From now on, I like you, choose only to deal with a flesh-and-blood person. My mortgage and loan repayments will, therefore and hereafter, no longer be automatic, but will arrive at your bank, by check, addressed personally and confidentially to an employee of your branch, whom you must nominate.

You will be aware that it is an offense under the Postal Act for any other person to open such an envelope. Please find attached an Application Contact Status which I require your chosen employee to complete. I am sorry it runs to eight pages, but in order that I know as much about him or her as your bank knows about me, there is no alternative.

Please note that all copies of his or her medical history must be countersigned by a Justice of the Peace and that the mandatory details of his/her financial situation (income, debts, assets and liabilities) must be accompanied by documented proof.

In due course I will issue your employee a PIN number which he/she must quote in all dealings with me. I regret that it cannot be shorter than 28 digits, but, again, I have modeled it on the number of button presses required to access my account balance on your phone bank service.

As they say, imitation is the sincerest form of flattery. Let me level the playing field even further by introducing you to my new telephone system, which you will notice, is very much like yours.

My Authorized Contact at your bank, the only person with whom I will have any dealings, may call me at any time and will be answered by an automated voice. By pressing buttons on the phone, he/she will be guided through an extensive set of menus:

  1. To make an appointment to see me.
  2. To query a missing repayment.
  3. To make a general complaint or inquiry.
  4. To transfer the call to my living room in case I am there; extension of living room to be communicated at the time the call is received.
  5. To transfer the call to my bedroom in case I am still sleeping; extension of bedroom to be communicated at the time the call is received.
  6. To transfer the call to my toilet in case I am attending to nature.
  7. To transfer the call to my mobile phone in case I am not at home.
  8. To leave a message on my computer. To leave a message, a password to access my computer is required. Password will be communicated at a later date to the contact.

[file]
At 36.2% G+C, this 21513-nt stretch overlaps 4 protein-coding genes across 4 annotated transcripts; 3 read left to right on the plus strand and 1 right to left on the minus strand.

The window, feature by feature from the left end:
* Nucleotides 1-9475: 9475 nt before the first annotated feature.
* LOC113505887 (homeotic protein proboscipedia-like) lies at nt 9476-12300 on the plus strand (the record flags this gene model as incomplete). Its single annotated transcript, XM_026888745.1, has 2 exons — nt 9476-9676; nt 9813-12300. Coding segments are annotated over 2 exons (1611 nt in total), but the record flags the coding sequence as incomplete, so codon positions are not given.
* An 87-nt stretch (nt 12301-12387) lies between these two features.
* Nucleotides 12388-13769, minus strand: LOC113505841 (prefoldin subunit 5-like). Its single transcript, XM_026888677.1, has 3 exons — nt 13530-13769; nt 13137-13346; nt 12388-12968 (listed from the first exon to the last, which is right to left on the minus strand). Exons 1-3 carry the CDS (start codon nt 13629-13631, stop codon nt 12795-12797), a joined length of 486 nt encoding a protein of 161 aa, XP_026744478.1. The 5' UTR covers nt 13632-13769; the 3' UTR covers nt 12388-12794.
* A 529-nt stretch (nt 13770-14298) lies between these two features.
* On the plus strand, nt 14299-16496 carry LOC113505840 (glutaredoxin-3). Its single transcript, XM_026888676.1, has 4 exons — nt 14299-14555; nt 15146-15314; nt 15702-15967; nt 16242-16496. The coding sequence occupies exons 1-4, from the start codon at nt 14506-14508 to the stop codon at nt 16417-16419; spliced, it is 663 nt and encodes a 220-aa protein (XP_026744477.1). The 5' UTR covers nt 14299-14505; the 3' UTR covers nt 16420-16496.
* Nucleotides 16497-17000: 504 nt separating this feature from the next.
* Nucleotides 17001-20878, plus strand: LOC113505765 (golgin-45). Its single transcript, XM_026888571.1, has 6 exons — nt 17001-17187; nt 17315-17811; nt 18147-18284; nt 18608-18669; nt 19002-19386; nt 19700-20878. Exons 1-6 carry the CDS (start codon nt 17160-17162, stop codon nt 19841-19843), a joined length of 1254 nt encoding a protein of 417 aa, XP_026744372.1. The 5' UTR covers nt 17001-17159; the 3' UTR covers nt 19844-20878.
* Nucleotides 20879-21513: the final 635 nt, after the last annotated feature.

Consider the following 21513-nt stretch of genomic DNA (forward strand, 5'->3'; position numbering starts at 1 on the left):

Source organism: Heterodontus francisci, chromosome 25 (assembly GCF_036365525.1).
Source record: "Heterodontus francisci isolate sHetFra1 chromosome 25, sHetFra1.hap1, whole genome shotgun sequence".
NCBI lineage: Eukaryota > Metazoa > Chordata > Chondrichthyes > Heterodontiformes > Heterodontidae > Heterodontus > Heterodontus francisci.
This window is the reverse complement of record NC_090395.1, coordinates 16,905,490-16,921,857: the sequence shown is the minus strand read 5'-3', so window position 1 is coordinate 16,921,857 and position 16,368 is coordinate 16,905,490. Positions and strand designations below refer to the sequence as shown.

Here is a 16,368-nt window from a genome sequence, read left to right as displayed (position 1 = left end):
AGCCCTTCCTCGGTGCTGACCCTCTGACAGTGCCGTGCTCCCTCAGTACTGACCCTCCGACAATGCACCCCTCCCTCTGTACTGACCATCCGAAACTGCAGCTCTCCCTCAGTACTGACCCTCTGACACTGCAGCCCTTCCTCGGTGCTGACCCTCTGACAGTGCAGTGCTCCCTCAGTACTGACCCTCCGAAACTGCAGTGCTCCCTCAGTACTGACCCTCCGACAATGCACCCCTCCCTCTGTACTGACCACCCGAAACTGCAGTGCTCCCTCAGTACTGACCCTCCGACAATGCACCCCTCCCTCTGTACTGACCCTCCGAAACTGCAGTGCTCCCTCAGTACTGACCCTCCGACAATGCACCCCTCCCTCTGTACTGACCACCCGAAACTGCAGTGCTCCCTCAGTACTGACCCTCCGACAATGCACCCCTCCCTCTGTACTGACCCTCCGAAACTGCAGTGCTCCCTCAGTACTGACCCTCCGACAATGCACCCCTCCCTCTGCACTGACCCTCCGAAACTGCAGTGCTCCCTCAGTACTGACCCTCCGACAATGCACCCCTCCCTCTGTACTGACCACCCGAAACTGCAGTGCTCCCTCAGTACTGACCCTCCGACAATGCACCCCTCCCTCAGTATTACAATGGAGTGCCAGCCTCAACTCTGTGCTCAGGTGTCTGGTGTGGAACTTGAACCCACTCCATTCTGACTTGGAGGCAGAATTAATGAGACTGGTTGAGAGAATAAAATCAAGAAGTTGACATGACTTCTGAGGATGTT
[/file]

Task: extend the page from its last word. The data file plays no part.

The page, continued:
9. To return to the main menu and listen carefully to options 1-8.

The contact will then be put on hold, pending the attention of my automated answering machine. While this may on occasion involve a lengthy wait, uplifting music will play for the duration. This month I’ve chosen a refrain from "The Best of Woody Guthrie:" "Oh, the banks are made of marble With a guard at every door And the vaults are filled with silver That the miners sweated for." After 20 minutes of that, our mutual contact will probably know it by heart.

On a more serious note, we come to the matter of cost. As your bank has often pointed out, the ongoing drive for greater efficiency comes at a cost – a cost which you have always been quick to pass on to me. Let me repay your kindness by passing some costs back.

First, there is the matter of advertising material you send me. This I will read for a fee of $20 per 1/4 page. Inquiries from your nominated contact will be billed at $5 per minute of my time spent in response.

Any debits to my account as, for example, in the matter of the penalty for the dishonored check, will be passed back to you. My new phone service runs at 75 cents a minute (even Woody Guthrie doesn’t come free), so you would be well advised to keep your inquiries brief and to the point.

Regrettably, by again following your example, I must also levy an establishment fee to cover setting up of this new arrangement.

May I wish you a happy, if ever-so-slightly less prosperous, New Year.

Your humble client,

Facebook Comments

Leave a Comment

Your email address will not be published. Required fields are marked *

CommentLuv badge